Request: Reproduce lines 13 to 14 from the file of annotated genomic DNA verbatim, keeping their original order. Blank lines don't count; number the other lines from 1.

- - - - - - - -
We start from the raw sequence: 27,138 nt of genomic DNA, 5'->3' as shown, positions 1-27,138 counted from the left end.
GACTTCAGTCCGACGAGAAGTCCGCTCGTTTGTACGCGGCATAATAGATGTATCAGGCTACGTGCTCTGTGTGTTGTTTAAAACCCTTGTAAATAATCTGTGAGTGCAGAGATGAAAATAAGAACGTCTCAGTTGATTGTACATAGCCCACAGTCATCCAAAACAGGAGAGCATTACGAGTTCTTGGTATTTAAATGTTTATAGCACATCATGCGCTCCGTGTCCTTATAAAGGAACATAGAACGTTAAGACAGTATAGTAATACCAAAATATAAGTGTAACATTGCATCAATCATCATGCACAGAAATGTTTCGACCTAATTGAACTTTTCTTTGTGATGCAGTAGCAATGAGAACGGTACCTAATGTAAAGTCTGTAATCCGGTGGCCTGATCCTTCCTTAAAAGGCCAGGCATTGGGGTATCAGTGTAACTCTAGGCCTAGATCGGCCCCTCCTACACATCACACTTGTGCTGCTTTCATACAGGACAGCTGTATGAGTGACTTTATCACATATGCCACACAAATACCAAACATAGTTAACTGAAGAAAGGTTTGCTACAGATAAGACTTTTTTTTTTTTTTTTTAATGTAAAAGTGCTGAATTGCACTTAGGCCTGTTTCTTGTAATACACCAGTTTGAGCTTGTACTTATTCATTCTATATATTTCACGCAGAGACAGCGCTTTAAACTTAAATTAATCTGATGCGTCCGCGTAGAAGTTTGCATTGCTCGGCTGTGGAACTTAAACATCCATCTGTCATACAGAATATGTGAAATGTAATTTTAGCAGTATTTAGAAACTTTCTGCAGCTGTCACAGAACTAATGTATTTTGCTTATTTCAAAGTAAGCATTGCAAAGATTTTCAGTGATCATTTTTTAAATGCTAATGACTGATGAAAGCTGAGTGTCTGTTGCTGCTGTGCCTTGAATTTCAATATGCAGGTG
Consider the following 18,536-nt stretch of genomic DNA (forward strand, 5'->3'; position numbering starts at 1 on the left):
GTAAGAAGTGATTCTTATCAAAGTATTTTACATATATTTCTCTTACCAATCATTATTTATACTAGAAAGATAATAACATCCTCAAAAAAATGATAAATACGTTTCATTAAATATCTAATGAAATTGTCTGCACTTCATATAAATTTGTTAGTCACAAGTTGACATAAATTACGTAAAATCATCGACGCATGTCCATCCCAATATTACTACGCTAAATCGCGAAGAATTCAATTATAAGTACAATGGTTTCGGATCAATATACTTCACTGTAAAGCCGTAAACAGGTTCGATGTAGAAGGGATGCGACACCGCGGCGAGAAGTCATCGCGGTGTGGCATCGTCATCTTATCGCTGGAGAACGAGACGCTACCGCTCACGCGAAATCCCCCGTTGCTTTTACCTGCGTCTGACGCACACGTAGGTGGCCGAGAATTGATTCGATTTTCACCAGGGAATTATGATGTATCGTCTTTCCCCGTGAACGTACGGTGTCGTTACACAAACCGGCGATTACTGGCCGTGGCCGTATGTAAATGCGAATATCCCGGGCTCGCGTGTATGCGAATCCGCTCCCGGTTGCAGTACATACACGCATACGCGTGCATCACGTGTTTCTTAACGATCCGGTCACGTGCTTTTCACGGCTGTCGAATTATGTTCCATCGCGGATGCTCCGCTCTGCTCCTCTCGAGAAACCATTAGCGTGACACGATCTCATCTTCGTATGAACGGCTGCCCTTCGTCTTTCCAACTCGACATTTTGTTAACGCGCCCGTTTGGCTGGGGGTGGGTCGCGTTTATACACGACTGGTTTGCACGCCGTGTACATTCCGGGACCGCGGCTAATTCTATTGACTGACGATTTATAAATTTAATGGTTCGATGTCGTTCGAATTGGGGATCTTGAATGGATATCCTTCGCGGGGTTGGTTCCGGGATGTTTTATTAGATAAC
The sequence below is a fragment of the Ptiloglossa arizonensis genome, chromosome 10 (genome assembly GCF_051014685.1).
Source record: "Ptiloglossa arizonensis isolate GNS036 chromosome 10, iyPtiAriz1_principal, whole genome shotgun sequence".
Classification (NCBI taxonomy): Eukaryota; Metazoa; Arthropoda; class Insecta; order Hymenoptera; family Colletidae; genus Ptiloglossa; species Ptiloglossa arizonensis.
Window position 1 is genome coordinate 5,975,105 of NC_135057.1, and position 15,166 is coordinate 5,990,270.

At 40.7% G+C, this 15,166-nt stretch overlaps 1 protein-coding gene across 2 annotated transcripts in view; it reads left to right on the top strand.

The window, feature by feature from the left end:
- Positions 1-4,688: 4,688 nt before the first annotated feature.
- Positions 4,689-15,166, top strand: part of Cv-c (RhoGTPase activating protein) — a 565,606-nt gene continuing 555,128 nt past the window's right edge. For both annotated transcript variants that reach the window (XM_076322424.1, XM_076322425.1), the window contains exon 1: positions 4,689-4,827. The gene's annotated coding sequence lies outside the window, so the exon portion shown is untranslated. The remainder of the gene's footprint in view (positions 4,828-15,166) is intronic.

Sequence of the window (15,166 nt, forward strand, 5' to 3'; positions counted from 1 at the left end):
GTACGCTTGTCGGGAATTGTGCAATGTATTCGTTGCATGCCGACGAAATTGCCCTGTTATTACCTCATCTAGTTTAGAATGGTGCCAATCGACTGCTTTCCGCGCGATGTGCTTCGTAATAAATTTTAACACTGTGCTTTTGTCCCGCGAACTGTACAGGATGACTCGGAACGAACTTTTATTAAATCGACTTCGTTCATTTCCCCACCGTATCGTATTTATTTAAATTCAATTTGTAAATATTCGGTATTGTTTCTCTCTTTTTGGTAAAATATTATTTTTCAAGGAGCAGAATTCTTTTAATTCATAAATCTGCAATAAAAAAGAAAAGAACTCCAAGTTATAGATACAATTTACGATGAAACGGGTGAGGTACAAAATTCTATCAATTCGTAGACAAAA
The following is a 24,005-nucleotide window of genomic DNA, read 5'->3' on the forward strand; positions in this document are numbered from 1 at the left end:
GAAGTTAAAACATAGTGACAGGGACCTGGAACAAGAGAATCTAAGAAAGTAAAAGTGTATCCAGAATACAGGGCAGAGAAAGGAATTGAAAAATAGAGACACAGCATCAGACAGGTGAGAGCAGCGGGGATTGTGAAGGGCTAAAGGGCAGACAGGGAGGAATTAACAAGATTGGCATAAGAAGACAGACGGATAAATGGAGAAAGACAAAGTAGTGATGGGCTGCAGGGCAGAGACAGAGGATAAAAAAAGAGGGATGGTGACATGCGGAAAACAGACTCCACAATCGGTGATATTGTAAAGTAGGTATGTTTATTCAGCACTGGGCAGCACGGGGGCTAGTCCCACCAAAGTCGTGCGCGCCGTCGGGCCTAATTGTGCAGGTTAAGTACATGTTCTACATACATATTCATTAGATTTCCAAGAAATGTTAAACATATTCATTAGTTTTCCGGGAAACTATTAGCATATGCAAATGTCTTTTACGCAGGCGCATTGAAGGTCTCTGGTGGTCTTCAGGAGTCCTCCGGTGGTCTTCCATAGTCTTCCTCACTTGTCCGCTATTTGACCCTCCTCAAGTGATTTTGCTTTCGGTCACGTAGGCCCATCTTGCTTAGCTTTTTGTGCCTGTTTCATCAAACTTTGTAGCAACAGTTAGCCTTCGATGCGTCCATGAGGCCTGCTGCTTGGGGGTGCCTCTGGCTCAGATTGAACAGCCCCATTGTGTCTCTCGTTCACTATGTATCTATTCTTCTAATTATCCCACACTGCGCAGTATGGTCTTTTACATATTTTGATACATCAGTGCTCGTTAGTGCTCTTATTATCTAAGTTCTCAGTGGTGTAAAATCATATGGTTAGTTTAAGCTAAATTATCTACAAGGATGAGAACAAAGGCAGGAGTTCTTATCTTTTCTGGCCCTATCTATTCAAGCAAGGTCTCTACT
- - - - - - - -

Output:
Sequence of the window (15,166 nt, forward strand, 5' to 3'; positions counted from 1 at the left end):
GTACGCTTGTCGGGAATTGTGCAATGTATTCGTTGCATGCCGACGAAATTGCCCTGTTATTACCTCATCTAGTTTAGAATGGTGCCAATCGACTGCTTTCCGCGCGATGTGCTTCGTAATAAATTTTAACACTGTGCTTTTGTCCCGCGAACTGTACAGGATGACTCGGAACGAACTTTTATTAAATCGACTTCGTTCATTTCCCCACCGTATCGTATTTATTTAAATTCAATTTGTAAATATTCGGTATTGTTTCTCTCTTTTTGGTAAAATATTATTTTTCAAGGAGCAGAATTCTTTTAATTCATAAATCTGCAATAAAAAAGAAAAGAACTCCAAGTTATAGATACAATTTACGATGAAACGGGTGAGGTACAAAATTCTATCAATTCGTAGACAAAA